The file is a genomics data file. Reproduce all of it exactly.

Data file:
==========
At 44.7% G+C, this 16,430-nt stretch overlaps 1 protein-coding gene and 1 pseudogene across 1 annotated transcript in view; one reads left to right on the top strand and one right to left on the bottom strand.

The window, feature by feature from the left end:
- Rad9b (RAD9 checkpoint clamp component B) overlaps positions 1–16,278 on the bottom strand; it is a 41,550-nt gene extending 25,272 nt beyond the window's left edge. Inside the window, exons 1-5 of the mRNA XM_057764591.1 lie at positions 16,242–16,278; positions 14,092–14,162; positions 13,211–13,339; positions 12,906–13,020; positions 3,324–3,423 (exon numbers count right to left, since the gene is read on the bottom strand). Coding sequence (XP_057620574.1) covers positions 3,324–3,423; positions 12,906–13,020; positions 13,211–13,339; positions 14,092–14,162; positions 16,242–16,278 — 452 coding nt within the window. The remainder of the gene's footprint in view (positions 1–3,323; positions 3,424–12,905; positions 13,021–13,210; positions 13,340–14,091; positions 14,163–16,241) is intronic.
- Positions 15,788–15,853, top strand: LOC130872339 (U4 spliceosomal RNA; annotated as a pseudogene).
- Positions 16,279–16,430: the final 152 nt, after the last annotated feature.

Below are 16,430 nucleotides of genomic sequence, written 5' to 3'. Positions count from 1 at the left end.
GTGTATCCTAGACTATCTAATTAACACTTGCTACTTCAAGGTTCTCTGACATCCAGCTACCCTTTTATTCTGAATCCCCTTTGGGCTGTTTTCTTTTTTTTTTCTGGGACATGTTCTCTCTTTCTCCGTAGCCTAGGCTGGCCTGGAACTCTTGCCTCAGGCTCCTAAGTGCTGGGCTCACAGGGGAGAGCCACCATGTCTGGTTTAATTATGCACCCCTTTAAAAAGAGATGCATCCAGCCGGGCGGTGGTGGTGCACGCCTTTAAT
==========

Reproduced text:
At 44.7% G+C, this 16,430-nt stretch overlaps 1 protein-coding gene and 1 pseudogene across 1 annotated transcript in view; one reads left to right on the top strand and one right to left on the bottom strand.

The window, feature by feature from the left end:
- Rad9b (RAD9 checkpoint clamp component B) overlaps positions 1–16,278 on the bottom strand; it is a 41,550-nt gene extending 25,272 nt beyond the window's left edge. Inside the window, exons 1-5 of the mRNA XM_057764591.1 lie at positions 16,242–16,278; positions 14,092–14,162; positions 13,211–13,339; positions 12,906–13,020; positions 3,324–3,423 (exon numbers count right to left, since the gene is read on the bottom strand). Coding sequence (XP_057620574.1) covers positions 3,324–3,423; positions 12,906–13,020; positions 13,211–13,339; positions 14,092–14,162; positions 16,242–16,278 — 452 coding nt within the window. The remainder of the gene's footprint in view (positions 1–3,323; positions 3,424–12,905; positions 13,021–13,210; positions 13,340–14,091; positions 14,163–16,241) is intronic.
- Positions 15,788–15,853, top strand: LOC130872339 (U4 spliceosomal RNA; annotated as a pseudogene).
- Positions 16,279–16,430: the final 152 nt, after the last annotated feature.

Below are 16,430 nucleotides of genomic sequence, written 5' to 3'. Positions count from 1 at the left end.
GTGTATCCTAGACTATCTAATTAACACTTGCTACTTCAAGGTTCTCTGACATCCAGCTACCCTTTTATTCTGAATCCCCTTTGGGCTGTTTTCTTTTTTTTTTCTGGGACATGTTCTCTCTTTCTCCGTAGCCTAGGCTGGCCTGGAACTCTTGCCTCAGGCTCCTAAGTGCTGGGCTCACAGGGGAGAGCCACCATGTCTGGTTTAATTATGCACCCCTTTAAAAAGAGATGCATCCAGCCGGGCGGTGGTGGTGCACGCCTTTAAT